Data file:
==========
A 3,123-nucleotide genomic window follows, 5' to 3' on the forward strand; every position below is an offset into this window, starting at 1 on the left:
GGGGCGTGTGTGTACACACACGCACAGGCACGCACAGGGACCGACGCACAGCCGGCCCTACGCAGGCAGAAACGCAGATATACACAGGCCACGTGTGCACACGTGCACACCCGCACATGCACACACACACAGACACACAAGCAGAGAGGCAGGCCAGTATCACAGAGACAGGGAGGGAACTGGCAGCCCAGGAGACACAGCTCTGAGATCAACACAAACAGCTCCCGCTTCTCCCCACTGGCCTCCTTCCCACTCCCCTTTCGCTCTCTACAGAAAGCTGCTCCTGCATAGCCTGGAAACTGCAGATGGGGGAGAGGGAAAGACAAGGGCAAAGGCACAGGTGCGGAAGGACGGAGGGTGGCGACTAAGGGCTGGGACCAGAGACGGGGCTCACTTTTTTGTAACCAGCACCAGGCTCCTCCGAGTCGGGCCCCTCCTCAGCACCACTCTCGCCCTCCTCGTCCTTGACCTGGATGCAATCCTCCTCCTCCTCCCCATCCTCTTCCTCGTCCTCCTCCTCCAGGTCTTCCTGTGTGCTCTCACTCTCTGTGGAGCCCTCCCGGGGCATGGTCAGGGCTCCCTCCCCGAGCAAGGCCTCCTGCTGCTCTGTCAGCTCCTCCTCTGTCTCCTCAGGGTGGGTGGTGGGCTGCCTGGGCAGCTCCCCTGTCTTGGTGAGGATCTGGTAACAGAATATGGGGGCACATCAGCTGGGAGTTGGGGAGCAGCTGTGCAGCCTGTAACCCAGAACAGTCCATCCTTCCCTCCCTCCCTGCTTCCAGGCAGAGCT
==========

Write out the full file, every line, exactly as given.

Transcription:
A 3,123-nucleotide genomic window follows, 5' to 3' on the forward strand; every position below is an offset into this window, starting at 1 on the left:
GGGGCGTGTGTGTACACACACGCACAGGCACGCACAGGGACCGACGCACAGCCGGCCCTACGCAGGCAGAAACGCAGATATACACAGGCCACGTGTGCACACGTGCACACCCGCACATGCACACACACACAGACACACAAGCAGAGAGGCAGGCCAGTATCACAGAGACAGGGAGGGAACTGGCAGCCCAGGAGACACAGCTCTGAGATCAACACAAACAGCTCCCGCTTCTCCCCACTGGCCTCCTTCCCACTCCCCTTTCGCTCTCTACAGAAAGCTGCTCCTGCATAGCCTGGAAACTGCAGATGGGGGAGAGGGAAAGACAAGGGCAAAGGCACAGGTGCGGAAGGACGGAGGGTGGCGACTAAGGGCTGGGACCAGAGACGGGGCTCACTTTTTTGTAACCAGCACCAGGCTCCTCCGAGTCGGGCCCCTCCTCAGCACCACTCTCGCCCTCCTCGTCCTTGACCTGGATGCAATCCTCCTCCTCCTCCCCATCCTCTTCCTCGTCCTCCTCCTCCAGGTCTTCCTGTGTGCTCTCACTCTCTGTGGAGCCCTCCCGGGGCATGGTCAGGGCTCCCTCCCCGAGCAAGGCCTCCTGCTGCTCTGTCAGCTCCTCCTCTGTCTCCTCAGGGTGGGTGGTGGGCTGCCTGGGCAGCTCCCCTGTCTTGGTGAGGATCTGGTAACAGAATATGGGGGCACATCAGCTGGGAGTTGGGGAGCAGCTGTGCAGCCTGTAACCCAGAACAGTCCATCCTTCCCTCCCTCCCTGCTTCCAGGCAGAGCT